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Posts Tagged ‘Peter Cox’

Michelle Paver Moves to Penguin UK

UK author Michelle Paver has switched from HarperCollins’ Orion imprint to Penguin UK’s Puffin imprint. In the United States, HarperCollins’ Katherine Tegen imprint publishes Paver’s Chronicles of Ancient Darkness series.

Publishers Weekly reports that Puffin will publish Paver’s new series, Gods & Warriors. The books will be set in the Bronze Age period. The first book will be released in the U.K. in 2012. Penguin will also publish the book in the United States.

Peter Cox from Redhammer Management negotiated the deal. The article quoted Cox: ‘The decision to move to Puffin wasn’t taken lightly. [Their team] feels excited by the future, not daunted by it. This willingness to engage with the future–and indeed to make it their own–is the essence of today’s successful publisher.’”

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UK Reactions on Turf War Issues

The fallout from last week’s “Turf Wars II” panel has only begun on the other side of the Atlantic. The Bookseller’s Gayle Feldman first reports on comments made by various panelists, including Portuguese distributor Karl Heinz Petzler‘s assertion that UK publishers are guilty of “atavistic protectionism that breaches the free trade laws of the EU.” Also speaking on the panel, Lynn Kaplanian Buller, owner of the American Book Center in Amsterdam, described UK attempts “to close markets” as “a last-gasp tactic driven by fear”. Restricting Europe to the UK edition of English-language books “might cut sales in half,” she added.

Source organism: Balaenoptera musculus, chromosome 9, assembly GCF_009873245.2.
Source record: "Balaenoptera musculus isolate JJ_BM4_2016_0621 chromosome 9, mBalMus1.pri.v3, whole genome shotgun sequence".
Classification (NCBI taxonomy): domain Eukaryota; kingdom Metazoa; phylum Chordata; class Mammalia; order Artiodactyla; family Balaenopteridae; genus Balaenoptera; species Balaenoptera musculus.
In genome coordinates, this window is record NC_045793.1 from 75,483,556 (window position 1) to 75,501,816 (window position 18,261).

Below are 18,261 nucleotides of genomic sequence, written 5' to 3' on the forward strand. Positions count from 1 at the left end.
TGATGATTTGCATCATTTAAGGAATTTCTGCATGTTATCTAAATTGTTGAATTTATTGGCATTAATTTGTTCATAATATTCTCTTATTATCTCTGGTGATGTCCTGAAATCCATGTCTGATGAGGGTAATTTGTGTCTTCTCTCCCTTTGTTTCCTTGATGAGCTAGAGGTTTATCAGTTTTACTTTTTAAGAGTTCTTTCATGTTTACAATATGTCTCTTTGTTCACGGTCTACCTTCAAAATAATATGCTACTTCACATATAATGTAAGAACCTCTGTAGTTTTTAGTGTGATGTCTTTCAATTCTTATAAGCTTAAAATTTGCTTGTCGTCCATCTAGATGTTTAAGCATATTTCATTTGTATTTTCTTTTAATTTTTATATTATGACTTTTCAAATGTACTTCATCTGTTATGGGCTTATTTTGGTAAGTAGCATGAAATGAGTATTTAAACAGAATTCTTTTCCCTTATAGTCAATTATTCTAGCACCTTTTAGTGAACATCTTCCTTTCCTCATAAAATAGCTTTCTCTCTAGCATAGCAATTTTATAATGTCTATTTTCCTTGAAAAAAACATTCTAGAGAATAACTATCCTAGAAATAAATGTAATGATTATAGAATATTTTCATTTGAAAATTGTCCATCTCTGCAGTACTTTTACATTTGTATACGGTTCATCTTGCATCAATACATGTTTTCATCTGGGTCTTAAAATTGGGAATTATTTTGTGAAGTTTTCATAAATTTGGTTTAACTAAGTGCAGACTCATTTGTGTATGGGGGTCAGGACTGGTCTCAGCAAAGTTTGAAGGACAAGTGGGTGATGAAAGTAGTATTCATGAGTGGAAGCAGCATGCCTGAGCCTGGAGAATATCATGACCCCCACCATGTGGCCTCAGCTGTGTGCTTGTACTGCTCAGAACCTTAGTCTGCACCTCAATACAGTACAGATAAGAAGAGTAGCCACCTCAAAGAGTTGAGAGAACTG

But as previously reported, Macmillan CEO Richard Charkin walked out of the panel halfway through and vowed to stay away from BEA next year after such a “one-eyed, anecdotal and insulting” debate. Along with other UK publishers, he believes that without European exclusivity the UK market itself is under threat, as imported US editions can be distributed legally throughout Europe – including the UK. Agent Peter Cox of Redhammer added that US publishers have only recently taken an interest in foreign rights. “Their Damascene conversion – that there really is profitable business to be had in other parts of the world – is a nice acknowledgement on one level, but as an agent, I would frankly be more concerned about selling European rights to a US publisher than to a UK one.”